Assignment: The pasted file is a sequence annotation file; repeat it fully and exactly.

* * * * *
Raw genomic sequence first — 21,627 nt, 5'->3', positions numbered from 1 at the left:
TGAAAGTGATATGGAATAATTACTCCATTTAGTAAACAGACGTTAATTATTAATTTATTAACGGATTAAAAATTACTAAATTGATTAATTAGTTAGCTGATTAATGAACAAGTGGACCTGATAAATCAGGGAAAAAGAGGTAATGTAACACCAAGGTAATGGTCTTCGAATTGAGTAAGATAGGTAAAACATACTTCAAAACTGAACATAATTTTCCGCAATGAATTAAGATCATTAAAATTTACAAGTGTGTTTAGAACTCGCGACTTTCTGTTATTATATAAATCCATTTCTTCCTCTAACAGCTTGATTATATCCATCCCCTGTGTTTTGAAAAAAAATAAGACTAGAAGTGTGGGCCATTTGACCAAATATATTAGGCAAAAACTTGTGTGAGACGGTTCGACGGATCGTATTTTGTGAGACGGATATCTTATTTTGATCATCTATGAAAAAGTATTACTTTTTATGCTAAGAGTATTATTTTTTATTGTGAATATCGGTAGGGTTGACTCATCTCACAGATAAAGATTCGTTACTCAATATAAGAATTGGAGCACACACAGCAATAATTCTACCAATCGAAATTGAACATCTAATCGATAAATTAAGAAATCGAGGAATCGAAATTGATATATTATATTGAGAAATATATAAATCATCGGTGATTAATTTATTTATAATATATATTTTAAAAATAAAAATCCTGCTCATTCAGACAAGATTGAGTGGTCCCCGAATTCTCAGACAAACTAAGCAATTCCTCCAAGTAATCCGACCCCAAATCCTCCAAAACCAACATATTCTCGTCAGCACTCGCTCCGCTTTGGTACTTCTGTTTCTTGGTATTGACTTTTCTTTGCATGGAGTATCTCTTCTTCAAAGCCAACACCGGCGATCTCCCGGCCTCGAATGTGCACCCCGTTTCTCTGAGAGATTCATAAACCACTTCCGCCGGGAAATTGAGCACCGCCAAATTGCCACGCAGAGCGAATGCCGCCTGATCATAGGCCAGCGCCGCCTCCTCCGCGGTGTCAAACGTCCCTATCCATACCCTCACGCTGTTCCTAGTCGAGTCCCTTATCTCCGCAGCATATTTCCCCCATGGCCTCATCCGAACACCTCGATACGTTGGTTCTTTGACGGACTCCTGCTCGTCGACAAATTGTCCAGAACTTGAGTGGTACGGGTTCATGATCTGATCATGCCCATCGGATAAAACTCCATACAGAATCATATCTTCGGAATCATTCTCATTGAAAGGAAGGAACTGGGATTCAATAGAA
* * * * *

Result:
Raw genomic sequence first — 21,627 nt, 5'->3', positions numbered from 1 at the left:
TGAAAGTGATATGGAATAATTACTCCATTTAGTAAACAGACGTTAATTATTAATTTATTAACGGATTAAAAATTACTAAATTGATTAATTAGTTAGCTGATTAATGAACAAGTGGACCTGATAAATCAGGGAAAAAGAGGTAATGTAACACCAAGGTAATGGTCTTCGAATTGAGTAAGATAGGTAAAACATACTTCAAAACTGAACATAATTTTCCGCAATGAATTAAGATCATTAAAATTTACAAGTGTGTTTAGAACTCGCGACTTTCTGTTATTATATAAATCCATTTCTTCCTCTAACAGCTTGATTATATCCATCCCCTGTGTTTTGAAAAAAAATAAGACTAGAAGTGTGGGCCATTTGACCAAATATATTAGGCAAAAACTTGTGTGAGACGGTTCGACGGATCGTATTTTGTGAGACGGATATCTTATTTTGATCATCTATGAAAAAGTATTACTTTTTATGCTAAGAGTATTATTTTTTATTGTGAATATCGGTAGGGTTGACTCATCTCACAGATAAAGATTCGTTACTCAATATAAGAATTGGAGCACACACAGCAATAATTCTACCAATCGAAATTGAACATCTAATCGATAAATTAAGAAATCGAGGAATCGAAATTGATATATTATATTGAGAAATATATAAATCATCGGTGATTAATTTATTTATAATATATATTTTAAAAATAAAAATCCTGCTCATTCAGACAAGATTGAGTGGTCCCCGAATTCTCAGACAAACTAAGCAATTCCTCCAAGTAATCCGACCCCAAATCCTCCAAAACCAACATATTCTCGTCAGCACTCGCTCCGCTTTGGTACTTCTGTTTCTTGGTATTGACTTTTCTTTGCATGGAGTATCTCTTCTTCAAAGCCAACACCGGCGATCTCCCGGCCTCGAATGTGCACCCCGTTTCTCTGAGAGATTCATAAACCACTTCCGCCGGGAAATTGAGCACCGCCAAATTGCCACGCAGAGCGAATGCCGCCTGATCATAGGCCAGCGCCGCCTCCTCCGCGGTGTCAAACGTCCCTATCCATACCCTCACGCTGTTCCTAGTCGAGTCCCTTATCTCCGCAGCATATTTCCCCCATGGCCTCATCCGAACACCTCGATACGTTGGTTCTTTGACGGACTCCTGCTCGTCGACAAATTGTCCAGAACTTGAGTGGTACGGGTTCATGATCTGATCATGCCCATCGGATAAAACTCCATACAGAATCATATCTTCGGAATCATTCTCATTGAAAGGAAGGAACTGGGATTCAATAGAA